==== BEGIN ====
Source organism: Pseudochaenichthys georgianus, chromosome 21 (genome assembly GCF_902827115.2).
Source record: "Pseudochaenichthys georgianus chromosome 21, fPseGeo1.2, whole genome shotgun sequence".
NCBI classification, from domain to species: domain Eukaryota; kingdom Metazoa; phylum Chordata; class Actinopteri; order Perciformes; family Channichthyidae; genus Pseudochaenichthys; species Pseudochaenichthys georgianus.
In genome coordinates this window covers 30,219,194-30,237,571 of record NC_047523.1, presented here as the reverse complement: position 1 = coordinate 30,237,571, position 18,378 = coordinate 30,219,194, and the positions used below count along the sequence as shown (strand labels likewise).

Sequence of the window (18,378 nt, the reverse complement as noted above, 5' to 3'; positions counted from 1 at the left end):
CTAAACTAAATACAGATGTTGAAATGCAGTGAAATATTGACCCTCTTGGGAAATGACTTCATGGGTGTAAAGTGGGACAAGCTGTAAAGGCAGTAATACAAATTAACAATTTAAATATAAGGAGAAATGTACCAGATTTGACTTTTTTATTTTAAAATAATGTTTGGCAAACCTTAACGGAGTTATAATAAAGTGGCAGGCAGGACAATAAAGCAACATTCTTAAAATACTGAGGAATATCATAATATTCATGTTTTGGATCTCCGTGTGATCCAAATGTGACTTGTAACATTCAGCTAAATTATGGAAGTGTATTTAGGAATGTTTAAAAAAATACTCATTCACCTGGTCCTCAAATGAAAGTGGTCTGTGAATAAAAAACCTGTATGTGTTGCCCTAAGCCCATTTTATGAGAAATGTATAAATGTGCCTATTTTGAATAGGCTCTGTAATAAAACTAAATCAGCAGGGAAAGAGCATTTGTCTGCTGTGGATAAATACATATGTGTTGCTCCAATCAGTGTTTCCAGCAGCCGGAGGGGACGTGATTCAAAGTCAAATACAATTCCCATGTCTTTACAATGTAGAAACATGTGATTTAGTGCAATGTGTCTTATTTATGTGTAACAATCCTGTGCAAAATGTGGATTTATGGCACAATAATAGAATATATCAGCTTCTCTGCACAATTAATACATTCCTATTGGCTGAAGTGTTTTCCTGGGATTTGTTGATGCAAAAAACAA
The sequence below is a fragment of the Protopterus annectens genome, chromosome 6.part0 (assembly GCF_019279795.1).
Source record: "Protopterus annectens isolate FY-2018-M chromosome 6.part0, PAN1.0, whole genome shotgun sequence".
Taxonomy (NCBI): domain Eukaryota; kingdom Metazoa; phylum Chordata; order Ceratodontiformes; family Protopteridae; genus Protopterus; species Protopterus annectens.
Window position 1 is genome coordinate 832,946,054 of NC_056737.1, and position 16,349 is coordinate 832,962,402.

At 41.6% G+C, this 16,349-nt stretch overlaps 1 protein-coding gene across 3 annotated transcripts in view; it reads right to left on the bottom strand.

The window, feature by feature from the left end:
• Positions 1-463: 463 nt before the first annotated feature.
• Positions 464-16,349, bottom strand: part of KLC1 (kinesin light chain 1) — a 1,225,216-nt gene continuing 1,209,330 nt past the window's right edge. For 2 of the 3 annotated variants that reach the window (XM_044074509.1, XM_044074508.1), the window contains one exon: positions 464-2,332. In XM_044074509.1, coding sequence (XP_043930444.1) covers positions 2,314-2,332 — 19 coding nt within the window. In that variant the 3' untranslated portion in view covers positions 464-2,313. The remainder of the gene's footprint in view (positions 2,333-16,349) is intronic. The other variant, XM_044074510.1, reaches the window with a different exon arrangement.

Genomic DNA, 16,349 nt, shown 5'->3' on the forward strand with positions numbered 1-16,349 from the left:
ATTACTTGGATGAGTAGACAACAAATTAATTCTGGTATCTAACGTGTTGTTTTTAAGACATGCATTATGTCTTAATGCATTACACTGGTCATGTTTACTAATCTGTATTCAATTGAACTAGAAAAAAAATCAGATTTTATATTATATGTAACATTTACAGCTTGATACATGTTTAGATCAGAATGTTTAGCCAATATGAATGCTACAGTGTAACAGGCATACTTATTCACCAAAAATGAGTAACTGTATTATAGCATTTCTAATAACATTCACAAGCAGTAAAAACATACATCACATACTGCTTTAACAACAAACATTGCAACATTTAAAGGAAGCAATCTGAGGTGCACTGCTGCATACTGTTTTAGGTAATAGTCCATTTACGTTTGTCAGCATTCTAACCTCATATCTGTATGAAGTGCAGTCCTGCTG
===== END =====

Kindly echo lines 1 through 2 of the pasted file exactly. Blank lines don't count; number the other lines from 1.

Source organism: Pseudochaenichthys georgianus, chromosome 21 (genome assembly GCF_902827115.2).
Source record: "Pseudochaenichthys georgianus chromosome 21, fPseGeo1.2, whole genome shotgun sequence".